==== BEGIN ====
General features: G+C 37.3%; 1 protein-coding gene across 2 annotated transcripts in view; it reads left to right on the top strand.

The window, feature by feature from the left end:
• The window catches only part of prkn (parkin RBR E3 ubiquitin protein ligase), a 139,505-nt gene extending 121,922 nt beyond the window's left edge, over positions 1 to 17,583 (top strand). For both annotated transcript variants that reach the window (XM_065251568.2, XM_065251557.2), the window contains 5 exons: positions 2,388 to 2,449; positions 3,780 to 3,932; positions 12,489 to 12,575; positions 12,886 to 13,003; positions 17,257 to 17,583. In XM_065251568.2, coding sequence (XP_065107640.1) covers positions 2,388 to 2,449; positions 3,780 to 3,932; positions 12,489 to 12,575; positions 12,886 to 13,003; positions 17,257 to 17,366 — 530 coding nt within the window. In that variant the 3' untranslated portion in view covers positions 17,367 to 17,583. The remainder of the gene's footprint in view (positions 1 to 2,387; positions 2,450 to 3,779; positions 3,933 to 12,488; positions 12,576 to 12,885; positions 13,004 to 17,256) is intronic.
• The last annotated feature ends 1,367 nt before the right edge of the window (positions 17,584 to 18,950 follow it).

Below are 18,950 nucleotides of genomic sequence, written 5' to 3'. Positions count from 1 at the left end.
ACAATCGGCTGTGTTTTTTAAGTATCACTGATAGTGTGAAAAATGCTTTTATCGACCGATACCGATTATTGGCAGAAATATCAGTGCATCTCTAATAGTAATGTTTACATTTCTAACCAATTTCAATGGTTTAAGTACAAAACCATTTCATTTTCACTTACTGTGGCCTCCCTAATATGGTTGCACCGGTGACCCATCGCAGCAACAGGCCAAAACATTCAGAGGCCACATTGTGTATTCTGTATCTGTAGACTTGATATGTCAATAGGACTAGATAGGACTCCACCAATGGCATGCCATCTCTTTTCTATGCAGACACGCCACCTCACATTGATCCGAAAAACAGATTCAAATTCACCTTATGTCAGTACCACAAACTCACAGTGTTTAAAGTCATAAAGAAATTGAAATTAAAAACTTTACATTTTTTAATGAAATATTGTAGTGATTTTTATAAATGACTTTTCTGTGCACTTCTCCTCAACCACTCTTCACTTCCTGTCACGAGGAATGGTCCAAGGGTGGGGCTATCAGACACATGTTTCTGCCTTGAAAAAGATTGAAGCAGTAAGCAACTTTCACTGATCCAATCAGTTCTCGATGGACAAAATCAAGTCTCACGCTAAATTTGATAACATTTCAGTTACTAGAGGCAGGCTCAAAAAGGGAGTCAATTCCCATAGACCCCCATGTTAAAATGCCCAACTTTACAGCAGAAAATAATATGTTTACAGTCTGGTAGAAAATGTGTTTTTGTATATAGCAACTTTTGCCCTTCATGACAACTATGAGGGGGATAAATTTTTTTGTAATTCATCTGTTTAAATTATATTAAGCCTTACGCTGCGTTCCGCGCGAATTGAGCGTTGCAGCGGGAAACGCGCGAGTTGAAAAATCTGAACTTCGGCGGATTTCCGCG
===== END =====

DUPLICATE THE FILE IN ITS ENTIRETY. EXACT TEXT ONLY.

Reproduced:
General features: G+C 37.3%; 1 protein-coding gene across 2 annotated transcripts in view; it reads left to right on the top strand.

The window, feature by feature from the left end:
• The window catches only part of prkn (parkin RBR E3 ubiquitin protein ligase), a 139,505-nt gene extending 121,922 nt beyond the window's left edge, over positions 1 to 17,583 (top strand). For both annotated transcript variants that reach the window (XM_065251568.2, XM_065251557.2), the window contains 5 exons: positions 2,388 to 2,449; positions 3,780 to 3,932; positions 12,489 to 12,575; positions 12,886 to 13,003; positions 17,257 to 17,583. In XM_065251568.2, coding sequence (XP_065107640.1) covers positions 2,388 to 2,449; positions 3,780 to 3,932; positions 12,489 to 12,575; positions 12,886 to 13,003; positions 17,257 to 17,366 — 530 coding nt within the window. In that variant the 3' untranslated portion in view covers positions 17,367 to 17,583. The remainder of the gene's footprint in view (positions 1 to 2,387; positions 2,450 to 3,779; positions 3,933 to 12,488; positions 12,576 to 12,885; positions 13,004 to 17,256) is intronic.
• The last annotated feature ends 1,367 nt before the right edge of the window (positions 17,584 to 18,950 follow it).

Below are 18,950 nucleotides of genomic sequence, written 5' to 3'. Positions count from 1 at the left end.
ACAATCGGCTGTGTTTTTTAAGTATCACTGATAGTGTGAAAAATGCTTTTATCGACCGATACCGATTATTGGCAGAAATATCAGTGCATCTCTAATAGTAATGTTTACATTTCTAACCAATTTCAATGGTTTAAGTACAAAACCATTTCATTTTCACTTACTGTGGCCTCCCTAATATGGTTGCACCGGTGACCCATCGCAGCAACAGGCCAAAACATTCAGAGGCCACATTGTGTATTCTGTATCTGTAGACTTGATATGTCAATAGGACTAGATAGGACTCCACCAATGGCATGCCATCTCTTTTCTATGCAGACACGCCACCTCACATTGATCCGAAAAACAGATTCAAATTCACCTTATGTCAGTACCACAAACTCACAGTGTTTAAAGTCATAAAGAAATTGAAATTAAAAACTTTACATTTTTTAATGAAATATTGTAGTGATTTTTATAAATGACTTTTCTGTGCACTTCTCCTCAACCACTCTTCACTTCCTGTCACGAGGAATGGTCCAAGGGTGGGGCTATCAGACACATGTTTCTGCCTTGAAAAAGATTGAAGCAGTAAGCAACTTTCACTGATCCAATCAGTTCTCGATGGACAAAATCAAGTCTCACGCTAAATTTGATAACATTTCAGTTACTAGAGGCAGGCTCAAAAAGGGAGTCAATTCCCATAGACCCCCATGTTAAAATGCCCAACTTTACAGCAGAAAATAATATGTTTACAGTCTGGTAGAAAATGTGTTTTTGTATATAGCAACTTTTGCCCTTCATGACAACTATGAGGGGGATAAATTTTTTTGTAATTCATCTGTTTAAATTATATTAAGCCTTACGCTGCGTTCCGCGCGAATTGAGCGTTGCAGCGGGAAACGCGCGAGTTGAAAAATCTGAACTTCGGCGGATTTCCGCG